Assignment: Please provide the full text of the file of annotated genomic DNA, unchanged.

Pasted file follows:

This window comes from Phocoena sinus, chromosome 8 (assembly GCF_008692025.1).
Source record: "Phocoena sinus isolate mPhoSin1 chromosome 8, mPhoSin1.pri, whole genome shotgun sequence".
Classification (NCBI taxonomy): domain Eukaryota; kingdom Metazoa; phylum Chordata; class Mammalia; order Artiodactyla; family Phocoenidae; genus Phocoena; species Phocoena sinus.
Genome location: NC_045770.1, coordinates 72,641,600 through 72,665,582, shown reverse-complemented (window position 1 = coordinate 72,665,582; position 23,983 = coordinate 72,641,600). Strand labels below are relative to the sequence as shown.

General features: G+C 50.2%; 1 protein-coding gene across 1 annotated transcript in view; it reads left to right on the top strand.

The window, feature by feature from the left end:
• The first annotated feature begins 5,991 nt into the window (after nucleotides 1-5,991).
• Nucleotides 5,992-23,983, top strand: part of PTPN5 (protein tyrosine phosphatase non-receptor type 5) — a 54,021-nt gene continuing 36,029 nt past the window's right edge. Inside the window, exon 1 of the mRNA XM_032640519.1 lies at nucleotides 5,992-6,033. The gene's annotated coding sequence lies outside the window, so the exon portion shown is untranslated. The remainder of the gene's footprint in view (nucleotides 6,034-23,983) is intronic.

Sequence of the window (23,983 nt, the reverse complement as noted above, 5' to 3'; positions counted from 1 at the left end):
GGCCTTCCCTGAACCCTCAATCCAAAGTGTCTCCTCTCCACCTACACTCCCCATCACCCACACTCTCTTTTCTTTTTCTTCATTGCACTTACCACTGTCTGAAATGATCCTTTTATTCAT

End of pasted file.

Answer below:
This window comes from Phocoena sinus, chromosome 8 (assembly GCF_008692025.1).
Source record: "Phocoena sinus isolate mPhoSin1 chromosome 8, mPhoSin1.pri, whole genome shotgun sequence".
Classification (NCBI taxonomy): domain Eukaryota; kingdom Metazoa; phylum Chordata; class Mammalia; order Artiodactyla; family Phocoenidae; genus Phocoena; species Phocoena sinus.
Genome location: NC_045770.1, coordinates 72,641,600 through 72,665,582, shown reverse-complemented (window position 1 = coordinate 72,665,582; position 23,983 = coordinate 72,641,600). Strand labels below are relative to the sequence as shown.

General features: G+C 50.2%; 1 protein-coding gene across 1 annotated transcript in view; it reads left to right on the top strand.

The window, feature by feature from the left end:
• The first annotated feature begins 5,991 nt into the window (after nucleotides 1-5,991).
• Nucleotides 5,992-23,983, top strand: part of PTPN5 (protein tyrosine phosphatase non-receptor type 5) — a 54,021-nt gene continuing 36,029 nt past the window's right edge. Inside the window, exon 1 of the mRNA XM_032640519.1 lies at nucleotides 5,992-6,033. The gene's annotated coding sequence lies outside the window, so the exon portion shown is untranslated. The remainder of the gene's footprint in view (nucleotides 6,034-23,983) is intronic.

Sequence of the window (23,983 nt, the reverse complement as noted above, 5' to 3'; positions counted from 1 at the left end):
GGCCTTCCCTGAACCCTCAATCCAAAGTGTCTCCTCTCCACCTACACTCCCCATCACCCACACTCTCTTTTCTTTTTCTTCATTGCACTTACCACTGTCTGAAATGATCCTTTTATTCAT